So many unexpected reversals here! We’re denied the possible moment of solidarity between the African American man and the immigrant woman, one who perhaps fancies herself free of American prejudice, or eager to show herself as such: he doesn’t wink. But he does offer that reassuring widening of the eyelid, an interpretation we are inclined to trust, especially if we think it comes more from an omniscient narrator than Gesine. Surprising, then, that what Arthur is thinking is anything but warm towards Gesine, anything but reassuring. And even more surprising, and disquieting, that Gesine responds with such hostility. Of course, we only have Gesine’s imagining of Arthur’s thoughts to go on. What makes her think that’s what he’s thinking? I find her hostility disproportionate in response to his—but why do I think that? Maybe the point here is that in relation to white men, who get to set the terms of how the world works, there’s no room for solidarity between those they are able to play off each other, those who need the validation of the dominant group much more than they need to look out for each other. I don’t know. I don’t know what to make of Gesine, here or elsewhere.


As soon as I learned this translation of Anniversaries was forthcoming I knew I had to have it. But that I have actually started reading it, so soon after its arrival (most books sit in my house for years before being read, if in fact they even are), I owe largely to Scott from seraillon. We were emailing a few weeks ago, and he was enthusing about its brilliance. At that point he was as far in as I am now (he’s probably almost finished by now!), and he said something that whetted my appetite:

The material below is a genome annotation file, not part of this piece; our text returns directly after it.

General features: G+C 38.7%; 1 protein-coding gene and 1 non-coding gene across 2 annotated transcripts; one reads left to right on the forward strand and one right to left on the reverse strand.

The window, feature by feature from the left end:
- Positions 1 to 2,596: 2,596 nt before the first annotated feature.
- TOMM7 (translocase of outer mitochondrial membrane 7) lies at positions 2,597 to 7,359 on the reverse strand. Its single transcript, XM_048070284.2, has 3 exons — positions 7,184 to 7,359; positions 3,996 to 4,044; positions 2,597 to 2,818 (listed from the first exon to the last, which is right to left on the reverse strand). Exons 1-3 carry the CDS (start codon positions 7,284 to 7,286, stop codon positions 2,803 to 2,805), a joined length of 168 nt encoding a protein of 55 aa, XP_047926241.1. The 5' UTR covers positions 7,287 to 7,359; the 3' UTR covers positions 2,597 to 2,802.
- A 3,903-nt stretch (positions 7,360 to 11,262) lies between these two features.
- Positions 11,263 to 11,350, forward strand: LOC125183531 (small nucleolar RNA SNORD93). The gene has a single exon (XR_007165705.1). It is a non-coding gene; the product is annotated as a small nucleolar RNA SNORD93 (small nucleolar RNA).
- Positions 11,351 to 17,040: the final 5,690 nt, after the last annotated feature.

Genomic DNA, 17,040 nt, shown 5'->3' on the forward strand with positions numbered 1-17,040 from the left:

What Johnson does with each day of his year of daily entries is of astonishing diversity and imagination. And some of it is really awe-inspiring, the kind of writing that just leaves me holding the book and wondering “How did he do that?” There’s a collage/montage quality, but as though of overlapping translucent motifs that gain depth and form as they accumulate.

Like all of Scott’s descriptions, this is beautiful and smart. It inspires me to make my own responses to the book equally nuanced and articulate. Check back in over the coming weeks as I report on my changing and, with luck, deepening impressions of this steely masterpiece.


Open City–Teju Cole (2011)

On the admittedly stringent criterion of Walter Benjamin—“All great literature either founds a genre or dissolves one”—Teju Cole’s Open City is not great. That distinction would have to go to the works of W. G. Sebald, the writer to whom Cole is so obviously indebted. But even if Cole’s book isn’t great on Benjamin’s terms it is really good. It even does some things Sebald’s do not, even though, to Cole’s own dismay—he has said that he isn’t particularly interested in novels—those things have to do with bringing a certain novelistic idea of character to Sebald’s model.